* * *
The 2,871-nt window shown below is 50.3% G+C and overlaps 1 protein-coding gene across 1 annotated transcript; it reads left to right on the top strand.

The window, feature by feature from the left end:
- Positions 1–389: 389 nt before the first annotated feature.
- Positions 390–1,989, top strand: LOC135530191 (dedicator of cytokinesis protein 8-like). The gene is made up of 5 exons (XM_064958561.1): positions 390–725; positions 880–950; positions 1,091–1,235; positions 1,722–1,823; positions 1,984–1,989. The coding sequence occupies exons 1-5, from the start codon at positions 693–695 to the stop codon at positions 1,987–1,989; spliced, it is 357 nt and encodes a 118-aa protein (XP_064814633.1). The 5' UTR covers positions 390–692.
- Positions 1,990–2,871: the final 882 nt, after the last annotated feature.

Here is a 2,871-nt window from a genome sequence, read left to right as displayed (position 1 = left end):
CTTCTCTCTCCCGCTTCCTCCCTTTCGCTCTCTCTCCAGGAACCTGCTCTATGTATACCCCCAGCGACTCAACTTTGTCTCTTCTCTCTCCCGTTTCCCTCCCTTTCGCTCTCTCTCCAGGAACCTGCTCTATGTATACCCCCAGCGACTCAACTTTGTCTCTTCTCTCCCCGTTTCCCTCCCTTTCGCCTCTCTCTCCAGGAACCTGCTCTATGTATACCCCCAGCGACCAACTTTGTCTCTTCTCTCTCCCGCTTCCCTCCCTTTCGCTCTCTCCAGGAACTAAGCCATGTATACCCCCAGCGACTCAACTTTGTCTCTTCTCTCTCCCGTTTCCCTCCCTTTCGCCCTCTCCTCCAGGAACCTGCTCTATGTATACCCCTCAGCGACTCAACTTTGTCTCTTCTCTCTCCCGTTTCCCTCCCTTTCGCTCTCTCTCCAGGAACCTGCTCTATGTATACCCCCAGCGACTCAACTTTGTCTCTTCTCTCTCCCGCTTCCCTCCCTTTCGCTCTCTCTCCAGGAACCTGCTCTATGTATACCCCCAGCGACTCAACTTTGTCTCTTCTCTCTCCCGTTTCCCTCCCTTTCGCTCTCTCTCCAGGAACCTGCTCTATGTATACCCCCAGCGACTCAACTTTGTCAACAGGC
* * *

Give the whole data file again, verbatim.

The 2,871-nt window shown below is 50.3% G+C and overlaps 1 protein-coding gene across 1 annotated transcript; it reads left to right on the top strand.

The window, feature by feature from the left end:
- Positions 1–389: 389 nt before the first annotated feature.
- Positions 390–1,989, top strand: LOC135530191 (dedicator of cytokinesis protein 8-like). The gene is made up of 5 exons (XM_064958561.1): positions 390–725; positions 880–950; positions 1,091–1,235; positions 1,722–1,823; positions 1,984–1,989. The coding sequence occupies exons 1-5, from the start codon at positions 693–695 to the stop codon at positions 1,987–1,989; spliced, it is 357 nt and encodes a 118-aa protein (XP_064814633.1). The 5' UTR covers positions 390–692.
- Positions 1,990–2,871: the final 882 nt, after the last annotated feature.

Here is a 2,871-nt window from a genome sequence, read left to right as displayed (position 1 = left end):
CTTCTCTCTCCCGCTTCCTCCCTTTCGCTCTCTCTCCAGGAACCTGCTCTATGTATACCCCCAGCGACTCAACTTTGTCTCTTCTCTCTCCCGTTTCCCTCCCTTTCGCTCTCTCTCCAGGAACCTGCTCTATGTATACCCCCAGCGACTCAACTTTGTCTCTTCTCTCCCCGTTTCCCTCCCTTTCGCCTCTCTCTCCAGGAACCTGCTCTATGTATACCCCCAGCGACCAACTTTGTCTCTTCTCTCTCCCGCTTCCCTCCCTTTCGCTCTCTCCAGGAACTAAGCCATGTATACCCCCAGCGACTCAACTTTGTCTCTTCTCTCTCCCGTTTCCCTCCCTTTCGCCCTCTCCTCCAGGAACCTGCTCTATGTATACCCCTCAGCGACTCAACTTTGTCTCTTCTCTCTCCCGTTTCCCTCCCTTTCGCTCTCTCTCCAGGAACCTGCTCTATGTATACCCCCAGCGACTCAACTTTGTCTCTTCTCTCTCCCGCTTCCCTCCCTTTCGCTCTCTCTCCAGGAACCTGCTCTATGTATACCCCCAGCGACTCAACTTTGTCTCTTCTCTCTCCCGTTTCCCTCCCTTTCGCTCTCTCTCCAGGAACCTGCTCTATGTATACCCCCAGCGACTCAACTTTGTCAACAGGC